A suborbital rocket was launched into space Thursday by a start-up in China's burgeoning commercial aeronautics industry, as private firms snap at the heels of their dominant American rivals.
OneSpace, the Beijing-based company behind the launch, is one of dozens of Chinese rivals jostling for a slice of the global space industry, estimated to be worth about $339 billion by Bank of America Merrill Lynch and currently dominated by SpaceX and Blue Origin in the US.
Its nine-metre (30-foot) "Chongqing Liangjiang Star" rocket took off from an undisclosed test field in China's northwest and reached an altitude of 273 kilometres (170 miles) before falling back to Earth, the company said in a statement.
The launch aimed to demonstrate an early working model of the company's OS-X series of rockets, designed to conduct research linked to suborbital flights.
By the end of the decade OneSpace expects to build 20 of the OS-X rockets, which would be capable of placing a 100-kilo (220-pound) payload into an orbit 800 kilometres from the Earth's surface, said company spokesman Chen Jianglan.
The firm is also developing another type of rocket, the M-series, to compete in the growing microsatellite sector.
These small satellites are typically no larger than a shoebox and are used to monitor crops, weather patterns or disaster sites or used by universities for research purposes, according to Jonathan McDowell, an astronomer at the Harvard-Smithsonian Center for Astrophysics.
Microsatellites are cheaper to build and easier to deploy than traditional truck-sized versions and their launch has become increasingly an lucrative market, currently dominated by the Indian space programme.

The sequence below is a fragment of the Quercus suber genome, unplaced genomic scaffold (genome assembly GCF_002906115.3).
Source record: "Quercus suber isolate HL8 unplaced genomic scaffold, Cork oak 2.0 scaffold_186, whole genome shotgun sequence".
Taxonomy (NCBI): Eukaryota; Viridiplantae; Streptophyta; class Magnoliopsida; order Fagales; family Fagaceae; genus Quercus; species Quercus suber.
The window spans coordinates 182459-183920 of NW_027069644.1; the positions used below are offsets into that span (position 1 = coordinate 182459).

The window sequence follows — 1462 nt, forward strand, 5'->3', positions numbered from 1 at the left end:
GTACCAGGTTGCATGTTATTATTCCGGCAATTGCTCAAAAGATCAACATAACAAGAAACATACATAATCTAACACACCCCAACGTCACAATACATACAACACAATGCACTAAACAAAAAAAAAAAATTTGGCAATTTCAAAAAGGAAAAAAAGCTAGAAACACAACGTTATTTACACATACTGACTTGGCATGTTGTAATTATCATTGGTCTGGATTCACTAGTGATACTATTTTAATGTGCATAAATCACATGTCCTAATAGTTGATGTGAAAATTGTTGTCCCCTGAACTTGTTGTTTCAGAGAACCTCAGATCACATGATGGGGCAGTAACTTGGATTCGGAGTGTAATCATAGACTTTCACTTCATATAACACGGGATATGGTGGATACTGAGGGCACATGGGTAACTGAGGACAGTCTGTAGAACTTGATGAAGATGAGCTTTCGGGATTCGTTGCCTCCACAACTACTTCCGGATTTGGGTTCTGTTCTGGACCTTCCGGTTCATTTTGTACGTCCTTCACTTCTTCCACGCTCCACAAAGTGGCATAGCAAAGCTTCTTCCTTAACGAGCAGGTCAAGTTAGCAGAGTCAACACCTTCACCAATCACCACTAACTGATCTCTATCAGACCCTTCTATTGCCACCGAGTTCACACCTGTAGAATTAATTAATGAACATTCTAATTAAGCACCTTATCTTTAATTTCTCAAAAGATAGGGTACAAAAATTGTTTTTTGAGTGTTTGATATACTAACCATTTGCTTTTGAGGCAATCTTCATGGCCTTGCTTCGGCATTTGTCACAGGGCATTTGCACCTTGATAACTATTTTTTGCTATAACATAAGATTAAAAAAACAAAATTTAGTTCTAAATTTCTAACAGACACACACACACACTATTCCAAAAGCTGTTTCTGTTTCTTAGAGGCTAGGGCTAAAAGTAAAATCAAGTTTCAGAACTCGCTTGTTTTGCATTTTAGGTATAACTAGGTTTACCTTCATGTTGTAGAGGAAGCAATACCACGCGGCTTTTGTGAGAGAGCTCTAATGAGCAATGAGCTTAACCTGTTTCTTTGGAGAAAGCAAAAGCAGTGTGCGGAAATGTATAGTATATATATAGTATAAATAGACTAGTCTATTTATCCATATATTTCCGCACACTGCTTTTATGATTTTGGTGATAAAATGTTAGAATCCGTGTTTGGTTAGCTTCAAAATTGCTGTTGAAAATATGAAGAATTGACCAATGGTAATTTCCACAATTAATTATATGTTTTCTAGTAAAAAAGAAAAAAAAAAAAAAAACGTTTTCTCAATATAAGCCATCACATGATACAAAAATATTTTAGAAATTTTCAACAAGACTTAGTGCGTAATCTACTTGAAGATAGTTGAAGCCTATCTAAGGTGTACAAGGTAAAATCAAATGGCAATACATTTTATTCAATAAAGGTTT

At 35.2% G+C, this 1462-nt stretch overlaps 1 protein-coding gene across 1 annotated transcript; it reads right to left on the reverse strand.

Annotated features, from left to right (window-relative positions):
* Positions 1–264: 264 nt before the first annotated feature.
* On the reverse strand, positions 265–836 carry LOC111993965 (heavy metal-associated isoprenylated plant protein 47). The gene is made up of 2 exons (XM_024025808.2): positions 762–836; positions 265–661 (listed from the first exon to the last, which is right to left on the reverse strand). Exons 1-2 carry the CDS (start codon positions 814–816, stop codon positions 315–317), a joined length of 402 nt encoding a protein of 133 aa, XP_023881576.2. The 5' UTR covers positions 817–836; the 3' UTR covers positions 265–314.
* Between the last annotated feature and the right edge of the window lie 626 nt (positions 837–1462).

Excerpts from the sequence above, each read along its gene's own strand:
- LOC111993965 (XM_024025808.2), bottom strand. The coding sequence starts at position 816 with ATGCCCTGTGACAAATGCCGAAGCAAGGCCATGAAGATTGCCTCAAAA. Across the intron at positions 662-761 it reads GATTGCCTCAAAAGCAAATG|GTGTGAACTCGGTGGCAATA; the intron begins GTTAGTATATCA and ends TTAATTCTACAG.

Chinese aerospace start-ups were eschewing the space travel ambitions of their US rivals to compete for these lucrative microsatellite contracts, said McDowell.
OneSpace's work has attracted the attention of several domestic and foreign clients, Chen told AFP, adding that "a number of satellite companies in Europe and Asia have approached us to establish strategic partnerships".
Once dominated by state research agencies and the military, China allowed private companies to enter the space industry to build and launch satellites in 2014.
Another Chinese start-up, iSpace, launched a suborbital rocket, the Hyperbola-1S, from a test field in the southern island of Hainan last month.
The rocket reached an altitude of 108 kilometres and served as a demonstration for its planned small launcher due to be completed by June 2019, the company's website said.
A spokeswoman for iSpace insisted it had been "the first private Chinese firm to launch a commercial rocket".
But OneSpace maintains its rocket was "designed from scratch" and had "stronger control capabilities" than the Hyperbola-1S.
Experts have cast doubts on claims by both companies.
"Onespace and iSpace have both got their hands on retired Chinese missiles," McDowell said.
"I am not very sure whether there is a major difference between what Onespace has done."
Xin Zhang, a professor of aerospace engineering at Hong Kong University of Science and Technology, also sounded a note of caution.
"They may have cut corners," he said, adding it can take up to a decade to develop a fully functional rocket.
OneSpace was founded in 2015 while iSpace was founded two years ago.
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